Militias mobilized overnight in the Libyan capital, Tripoli, as tensions rise amid the take-over of the National Oil Company (NOC) and the alleged lifting of force majeure at all oilfield and export terminals.
On Sunday, the new chairman of the NOC, Farhat Bengdara (bin Qadara), made an official statement ending the blockade of Libya’s oilfields and ports. The announcement came just days after armed forces entered the NOC headquarters in an attempt to force the resignation of long-time chairman Mustafa Sanalla.
Bengdara said on Sunday that he had issued instructions to relaunch production after meeting with tribal leaders and other powerbrokers in the country’s ‘Oil Crescent’.
“NOC appreciates the efforts made by all local and international parties and pledges to adhere to professional and non-political constants and it will continue to perform its duties in all impartiality”, Bengdara said.
Sanalla has not been heard from since Thursday, when he accused the Government of National Unity’s (GNU) interim prime minister Abdul Hamid Dbeibah of colluding with external forces in the “illegitimate” act of occupying the NOC.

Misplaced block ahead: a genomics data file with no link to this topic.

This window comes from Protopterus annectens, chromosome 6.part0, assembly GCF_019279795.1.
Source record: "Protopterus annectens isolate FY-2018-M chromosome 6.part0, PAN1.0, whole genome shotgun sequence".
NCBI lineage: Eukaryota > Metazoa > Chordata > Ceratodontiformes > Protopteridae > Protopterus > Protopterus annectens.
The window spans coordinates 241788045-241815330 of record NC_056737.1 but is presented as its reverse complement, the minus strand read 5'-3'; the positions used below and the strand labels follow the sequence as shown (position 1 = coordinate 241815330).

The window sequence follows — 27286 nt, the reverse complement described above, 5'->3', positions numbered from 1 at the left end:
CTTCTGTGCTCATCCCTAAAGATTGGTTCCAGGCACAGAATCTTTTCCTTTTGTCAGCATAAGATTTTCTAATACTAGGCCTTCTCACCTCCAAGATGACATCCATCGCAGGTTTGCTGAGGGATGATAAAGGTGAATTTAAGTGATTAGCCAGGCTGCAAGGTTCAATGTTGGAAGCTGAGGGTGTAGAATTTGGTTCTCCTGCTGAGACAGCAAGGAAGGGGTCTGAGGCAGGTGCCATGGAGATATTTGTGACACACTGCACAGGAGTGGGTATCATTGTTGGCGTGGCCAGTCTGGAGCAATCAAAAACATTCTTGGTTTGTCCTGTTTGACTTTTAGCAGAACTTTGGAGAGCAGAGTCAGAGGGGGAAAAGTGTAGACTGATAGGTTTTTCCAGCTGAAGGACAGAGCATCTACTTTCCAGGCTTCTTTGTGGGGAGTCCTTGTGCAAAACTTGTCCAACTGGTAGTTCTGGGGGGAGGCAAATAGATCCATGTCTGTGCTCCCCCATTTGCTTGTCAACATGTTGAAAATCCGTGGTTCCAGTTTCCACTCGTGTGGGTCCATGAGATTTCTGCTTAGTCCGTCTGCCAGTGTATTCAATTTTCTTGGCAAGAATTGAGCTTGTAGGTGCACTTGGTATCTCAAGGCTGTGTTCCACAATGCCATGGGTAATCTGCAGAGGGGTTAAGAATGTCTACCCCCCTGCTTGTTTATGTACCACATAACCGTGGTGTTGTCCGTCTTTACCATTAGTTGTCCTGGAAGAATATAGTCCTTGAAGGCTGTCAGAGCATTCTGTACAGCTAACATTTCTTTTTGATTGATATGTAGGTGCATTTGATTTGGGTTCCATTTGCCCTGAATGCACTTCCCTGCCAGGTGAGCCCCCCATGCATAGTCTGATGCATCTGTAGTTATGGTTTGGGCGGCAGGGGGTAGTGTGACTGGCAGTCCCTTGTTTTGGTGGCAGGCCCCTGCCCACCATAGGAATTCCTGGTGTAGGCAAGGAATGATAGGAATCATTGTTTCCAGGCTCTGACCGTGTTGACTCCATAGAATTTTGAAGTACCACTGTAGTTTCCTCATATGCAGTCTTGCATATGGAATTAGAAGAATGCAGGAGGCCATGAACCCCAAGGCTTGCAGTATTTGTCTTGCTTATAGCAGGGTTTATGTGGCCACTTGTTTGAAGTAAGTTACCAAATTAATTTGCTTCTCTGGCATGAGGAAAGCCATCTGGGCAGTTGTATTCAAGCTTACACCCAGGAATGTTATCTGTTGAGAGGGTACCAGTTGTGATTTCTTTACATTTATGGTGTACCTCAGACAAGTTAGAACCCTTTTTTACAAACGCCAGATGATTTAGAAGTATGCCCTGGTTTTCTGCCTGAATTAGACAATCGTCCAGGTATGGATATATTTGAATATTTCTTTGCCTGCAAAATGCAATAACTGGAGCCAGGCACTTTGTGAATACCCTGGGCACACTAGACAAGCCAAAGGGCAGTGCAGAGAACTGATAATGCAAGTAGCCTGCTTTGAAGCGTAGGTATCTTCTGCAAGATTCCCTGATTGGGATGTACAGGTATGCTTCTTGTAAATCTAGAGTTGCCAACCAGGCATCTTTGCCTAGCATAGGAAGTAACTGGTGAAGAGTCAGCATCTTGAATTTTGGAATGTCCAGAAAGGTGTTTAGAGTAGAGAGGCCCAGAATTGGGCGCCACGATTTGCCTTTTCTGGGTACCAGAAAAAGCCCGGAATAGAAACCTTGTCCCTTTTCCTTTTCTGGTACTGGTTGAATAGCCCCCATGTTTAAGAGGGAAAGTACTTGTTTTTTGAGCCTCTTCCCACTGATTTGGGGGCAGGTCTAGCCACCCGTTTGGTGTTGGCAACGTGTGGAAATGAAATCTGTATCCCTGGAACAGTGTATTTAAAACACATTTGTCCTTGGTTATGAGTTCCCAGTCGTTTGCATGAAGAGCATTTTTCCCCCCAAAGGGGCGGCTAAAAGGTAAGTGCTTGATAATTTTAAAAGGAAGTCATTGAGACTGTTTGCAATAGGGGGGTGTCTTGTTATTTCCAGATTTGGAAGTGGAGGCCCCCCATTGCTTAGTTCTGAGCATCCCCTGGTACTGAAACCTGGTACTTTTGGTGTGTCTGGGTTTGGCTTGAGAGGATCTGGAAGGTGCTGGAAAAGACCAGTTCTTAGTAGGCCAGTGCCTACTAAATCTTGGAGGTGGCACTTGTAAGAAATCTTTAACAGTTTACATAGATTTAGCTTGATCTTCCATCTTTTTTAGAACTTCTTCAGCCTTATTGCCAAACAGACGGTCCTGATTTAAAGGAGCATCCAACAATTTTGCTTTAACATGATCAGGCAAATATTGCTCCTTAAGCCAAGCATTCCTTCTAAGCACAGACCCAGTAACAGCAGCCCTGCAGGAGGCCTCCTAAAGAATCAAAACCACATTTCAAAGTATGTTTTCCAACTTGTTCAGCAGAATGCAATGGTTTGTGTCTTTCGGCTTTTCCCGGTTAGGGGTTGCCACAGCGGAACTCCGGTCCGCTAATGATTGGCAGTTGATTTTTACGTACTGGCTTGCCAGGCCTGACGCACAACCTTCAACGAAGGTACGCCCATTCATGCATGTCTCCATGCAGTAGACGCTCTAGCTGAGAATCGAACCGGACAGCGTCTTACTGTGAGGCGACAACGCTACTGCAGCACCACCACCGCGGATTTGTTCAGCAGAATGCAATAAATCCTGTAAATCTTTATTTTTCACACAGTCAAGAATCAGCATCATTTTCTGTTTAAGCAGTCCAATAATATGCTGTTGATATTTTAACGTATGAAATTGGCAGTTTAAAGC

The NOC’s website and social media accounts have not published any new information since the storming of its headquarters.
What remains unclear at this time is how the new NOC chairman managed to cut a deal with protesters blocking the country’s oil production and leading to force majeure. Dbeibah, whose own mandate as prime minister is in question, issued the decree for the removal of Sanalla and the entire NOC board of directors. The protesters responsible for the blockade were also calling for Dbeibah’s resignation.
Alliances, both political and militia, appear to be shifting and this is leading to a tense situation in Tripoli, where armed clashes were narrowly averted last night, when militias from two different areas descended on the capital. Those militias, according to local media, contain elements that support Fathi Bashagha, who was appointed new prime minister by the Parliament in March, and elements that oppose Bashagha.
By Julianne Geiger for Oilprice.com